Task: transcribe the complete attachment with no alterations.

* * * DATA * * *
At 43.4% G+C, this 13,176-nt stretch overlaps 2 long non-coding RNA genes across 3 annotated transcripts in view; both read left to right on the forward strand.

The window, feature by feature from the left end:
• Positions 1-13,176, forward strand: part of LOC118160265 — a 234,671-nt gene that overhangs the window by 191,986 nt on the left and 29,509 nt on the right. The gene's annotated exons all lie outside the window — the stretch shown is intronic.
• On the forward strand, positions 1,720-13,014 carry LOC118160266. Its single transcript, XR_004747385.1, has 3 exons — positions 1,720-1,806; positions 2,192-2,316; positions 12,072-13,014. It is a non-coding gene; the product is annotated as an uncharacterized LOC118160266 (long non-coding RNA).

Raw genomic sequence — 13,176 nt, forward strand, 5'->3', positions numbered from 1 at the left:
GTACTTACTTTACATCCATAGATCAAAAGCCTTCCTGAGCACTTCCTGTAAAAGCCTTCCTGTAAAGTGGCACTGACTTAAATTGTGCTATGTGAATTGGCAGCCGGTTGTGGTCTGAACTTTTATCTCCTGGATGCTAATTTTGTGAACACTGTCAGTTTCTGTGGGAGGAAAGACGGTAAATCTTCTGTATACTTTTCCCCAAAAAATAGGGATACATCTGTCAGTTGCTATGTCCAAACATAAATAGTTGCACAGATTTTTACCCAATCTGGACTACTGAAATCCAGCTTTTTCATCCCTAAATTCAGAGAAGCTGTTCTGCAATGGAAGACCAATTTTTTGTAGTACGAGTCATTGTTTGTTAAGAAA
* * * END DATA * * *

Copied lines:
At 43.4% G+C, this 13,176-nt stretch overlaps 2 long non-coding RNA genes across 3 annotated transcripts in view; both read left to right on the forward strand.

The window, feature by feature from the left end:
• Positions 1-13,176, forward strand: part of LOC118160265 — a 234,671-nt gene that overhangs the window by 191,986 nt on the left and 29,509 nt on the right. The gene's annotated exons all lie outside the window — the stretch shown is intronic.
• On the forward strand, positions 1,720-13,014 carry LOC118160266. Its single transcript, XR_004747385.1, has 3 exons — positions 1,720-1,806; positions 2,192-2,316; positions 12,072-13,014. It is a non-coding gene; the product is annotated as an uncharacterized LOC118160266 (long non-coding RNA).

Raw genomic sequence — 13,176 nt, forward strand, 5'->3', positions numbered from 1 at the left:
GTACTTACTTTACATCCATAGATCAAAAGCCTTCCTGAGCACTTCCTGTAAAAGCCTTCCTGTAAAGTGGCACTGACTTAAATTGTGCTATGTGAATTGGCAGCCGGTTGTGGTCTGAACTTTTATCTCCTGGATGCTAATTTTGTGAACACTGTCAGTTTCTGTGGGAGGAAAGACGGTAAATCTTCTGTATACTTTTCCCCAAAAAATAGGGATACATCTGTCAGTTGCTATGTCCAAACATAAATAGTTGCACAGATTTTTACCCAATCTGGACTACTGAAATCCAGCTTTTTCATCCCTAAATTCAGAGAAGCTGTTCTGCAATGGAAGACCAATTTTTTGTAGTACGAGTCATTGTTTGTTAAGAAA